I felt like a failure.
I watched other trainers succeed with their young horses following the path set by USEF, similar to the schedule set by the gelding years earlier. There are tests for 4-year-olds to 6-year-old horses. Then, there is a division for 7 to 9-year-olds competing at Prix St Georges and 8 to 10-year-olds at Grand Prix. The standards in these tests are high, but achievable, for talented horses and trainers.
My 7-year-old horse was able to do everything in the Prix St. Georges but never all on the same day. His mind just couldn’t stay focused long enough to get through a test. Attempts to show him at lower levels were lackluster due to his inability to focus.
His eighth year was sidelined by another injury and an illness. I was feeling dismal and began to believe the people around me who doubted Zamboni’s worth. I never stopped loving my horse or ever considered for a minute that I should sell him, but I didn’t enjoy the rides anymore. To me, Zamboni represented my failure as a trainer, regardless of the success I was having with my client’s dressage horses.
Patience — to trust the journey
From the outside of a situation, it’s easy to give advice to others. I regularly consult with clients who find themselves stuck in a training rut. Many times, I’ve told people that when riding becomes drudgery or they no longer look forward to riding their horse, it’s time to make a change. They should either change the training, change the goals, or sometimes if it’s really not going to work, change the horse they are riding.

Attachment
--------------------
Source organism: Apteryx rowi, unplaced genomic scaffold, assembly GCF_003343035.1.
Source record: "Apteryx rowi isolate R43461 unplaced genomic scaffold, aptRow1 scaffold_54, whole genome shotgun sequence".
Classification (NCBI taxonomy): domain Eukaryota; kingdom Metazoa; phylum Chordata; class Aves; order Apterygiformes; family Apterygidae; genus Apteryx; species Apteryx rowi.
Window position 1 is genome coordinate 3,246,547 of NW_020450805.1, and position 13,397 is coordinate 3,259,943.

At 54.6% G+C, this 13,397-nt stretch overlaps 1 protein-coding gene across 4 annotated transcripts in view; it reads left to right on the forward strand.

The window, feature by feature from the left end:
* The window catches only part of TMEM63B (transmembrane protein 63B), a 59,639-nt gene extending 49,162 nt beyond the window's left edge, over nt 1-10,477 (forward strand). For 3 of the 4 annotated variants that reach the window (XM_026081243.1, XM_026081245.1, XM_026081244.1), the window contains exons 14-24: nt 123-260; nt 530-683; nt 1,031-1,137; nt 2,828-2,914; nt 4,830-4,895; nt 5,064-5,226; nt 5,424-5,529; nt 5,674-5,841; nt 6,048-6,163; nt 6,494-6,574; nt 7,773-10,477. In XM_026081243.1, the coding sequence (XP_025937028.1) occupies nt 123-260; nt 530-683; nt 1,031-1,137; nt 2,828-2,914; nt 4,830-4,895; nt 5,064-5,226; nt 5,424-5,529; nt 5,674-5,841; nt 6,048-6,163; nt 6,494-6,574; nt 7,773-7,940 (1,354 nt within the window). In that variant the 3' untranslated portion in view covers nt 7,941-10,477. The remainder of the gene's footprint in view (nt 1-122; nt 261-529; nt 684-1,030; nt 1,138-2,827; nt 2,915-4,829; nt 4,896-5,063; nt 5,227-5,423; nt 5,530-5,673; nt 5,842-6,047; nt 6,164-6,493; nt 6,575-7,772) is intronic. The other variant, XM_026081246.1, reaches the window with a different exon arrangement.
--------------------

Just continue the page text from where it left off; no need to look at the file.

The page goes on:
I knew what I would tell someone else if they owned Zamboni. I’d tell them that he’s different than the other horses, that he would need patience and time. A lot of time. And, just maybe, I would tell someone else that he might not be the right horse for the goal of becoming an FEI competition horse.
Each horse is an individual. Some seem to take forever to mature while others speed through the levels like a rocket ship. It’s easy to look at the horses competing in the young horse classes and feel like your horse must be inferior because he isn’t as developed as the ones at the championships. What we don’t see in the magazines and on websites, is that every trainer showcasing a young, talented horse also has a couple at home that just aren’t quite ready or that don’t quite fit into the standard training mold.
There will always be horses that seem, like some people, to be born to succeed. Others will have to work a little longer. I’ve known horses that really struggled through the lower levels. Although, once the basics were finally confirmed, we were back training at the same upper level with their peers in no time. On the other hand, some horses never really learn to handle the competition environment comfortably.